‘You will probably need to return to this moment again and again. Like me, you will need to live forgiveness every day of your lives. There will be days when you simply don’t have the strength to forgive yourself or others. There will be days when your demons return to haunt you. There will be days when you will have to cling to your knowledge of forgiveness with the very tips of your fingers. Living forgiveness is a long and winding road. Navigating it takes courage.’


Forgiveness is a process, it is the untangling of a net, it is a way of life. I think we see here why it is so important that forgiveness comes from us as well as God. If we forgive but are not forgiven, or if we are forgiven but do not forgive, we are still bound in some way by the hurts that make forgiveness necessary. Every knot needs to be untied if we are to be truly free, including the knots we tie ourselves with. There was a blink-and-you’ll-miss-it reference in Peter's speech to forgiving ourselves, and that is important too, particularly as we can be hardest on ourselves. Of course this is all easier said than done, as the story we have just heard acknowledges. It may be disheartening to hear in Peter's words that forgiveness is hard, but I hope it may be encouraging to remember when it is hard that it doesn't mean you are doing it badly. My own experience of forgiveness tells me that above all it is a choice. If you want to forgive, if you want to let go of the anger and the pain and the desire for vengeance, you are most of the way there. Set the intention, and the feeling will follow in time.


The last thing I want to say is that the parable and the story we have heard this morning are examples of forgiveness, not templates for it. Our experiences may not look the same. The younger son returns in humility and is embraced by his father, while Peter repents of his denial through his declarations of love and is called once again to follow Jesus, but people do not always recognise the hurts they have caused and the restoration of relationships is not always possible. Sometimes there is no apology, and sometimes apologies become part of the cycle of hurt, and then the only thing we can do is step back or step away. Forgiveness should not send us back to a place of pain, and ending or changing a relationship can be a necessary part of the process. I spent many years living with unforgiveness, precisely because those who had hurt me had never apologised, and so I know the pain and the heaviness of it, and I realise this morning may have brought up some difficult stuff. If that is the case, I encourage you to find a safe space and a safe person to talk through that with. In the meantime, I offer a prayer from ‘Liturgies for Hope' by Elizabeth Moore and Audrey Elledge, called ‘A Liturgy for Those Struggling to Forgive’. It is written in the first person, so take the words for your own as far as they are helpful.


Oh God of justice,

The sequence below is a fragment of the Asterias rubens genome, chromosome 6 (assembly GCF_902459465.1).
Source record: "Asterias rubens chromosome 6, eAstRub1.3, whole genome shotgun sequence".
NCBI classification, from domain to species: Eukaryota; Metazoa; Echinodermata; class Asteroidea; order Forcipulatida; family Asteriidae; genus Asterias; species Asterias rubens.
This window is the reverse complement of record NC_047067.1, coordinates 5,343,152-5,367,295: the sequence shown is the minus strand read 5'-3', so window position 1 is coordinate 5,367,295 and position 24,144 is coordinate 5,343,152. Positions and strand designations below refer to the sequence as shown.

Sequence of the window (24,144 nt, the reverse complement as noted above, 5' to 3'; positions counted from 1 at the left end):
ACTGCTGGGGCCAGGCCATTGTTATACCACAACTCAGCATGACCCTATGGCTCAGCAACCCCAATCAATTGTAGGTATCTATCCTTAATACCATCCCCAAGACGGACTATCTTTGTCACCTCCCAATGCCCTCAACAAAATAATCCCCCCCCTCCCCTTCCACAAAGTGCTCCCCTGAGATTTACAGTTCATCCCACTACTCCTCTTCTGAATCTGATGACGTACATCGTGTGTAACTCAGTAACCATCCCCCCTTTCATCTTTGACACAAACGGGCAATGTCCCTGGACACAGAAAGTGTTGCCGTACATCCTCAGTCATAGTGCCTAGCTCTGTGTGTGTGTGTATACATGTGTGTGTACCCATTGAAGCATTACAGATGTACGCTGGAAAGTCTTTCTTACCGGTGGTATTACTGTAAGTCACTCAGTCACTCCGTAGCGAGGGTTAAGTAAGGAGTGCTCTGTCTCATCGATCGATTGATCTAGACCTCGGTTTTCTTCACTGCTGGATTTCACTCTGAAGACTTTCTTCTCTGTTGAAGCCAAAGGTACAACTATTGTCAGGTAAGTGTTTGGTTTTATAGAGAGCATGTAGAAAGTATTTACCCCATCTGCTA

forgiveness feels like a journey in an unfair direction.

Blinded by fury and crippled with hurt, 

I feel as though You have assigned me an impossible task.

How does one forgive when the debt is so great? 

How does one pardon when the offense has cost life, health, or happiness?

When I look within myself,

I find I lack the strength to extend the arm of mercy. When I look within myself,

I find I lack the compassion that would soften my heart to another.

When I look within myself,

I find that though I have been forgiven much, I am unable to forgive a little.

Oh Kind and Benevolent King,

You have set the example of pardon,

illuminating how it sets even the most hopeless of captives free.

Hold space with me now as I mourn the wrong done and pain inflicted,

for You do not ask us to overlook the severity of wrongdoing

but desire us to release the perpetrator from their deserved consequences,

to cancel the debt that they cannot pay.

No one has forgiven a greater debt than You, Lord, 

and You are well acquainted with its price. 

Help me cease the meticulous weighing of scales 

and trust You with life's inevitable imbalances. 

Help me remove the penalties that I have assigned to my enemy

and place them in Your hand instead.

When everything in me rises up to seck revenge, 

help me, Oh Lord, to fall back on Your strength. 

When I cannot pacify my anger and resentment, 

teach me, Oh King, the mystery of enemy love. 

Give me compassion for the wounds that have driven my adversary to wound, 

and may forgiveness lay a foundation for both of our healing.

Let me learn from You, Humble Teacher,

and grant me Your tender heart of kindness,

Your sharp eye for integrity. 

Justice and mercy are twin rivers that run straight from Your heart,

and forgiveness will flow from a soul that trusts in Your sufficiency.

Where I judge, let me judge not.

Where I condemn, let me condemn not. 

For I have received immeasurably more forgiveness than I will ever have to dispense.

My whole life flourishes out of the grace that You have given me, Lord.

May I dance in the delight of my own forgiven-ness,

seeking You for the grace to forgive others. 

May I walk closely with You, Lord, journeying down the path of mercy as You show me the way.

Amen.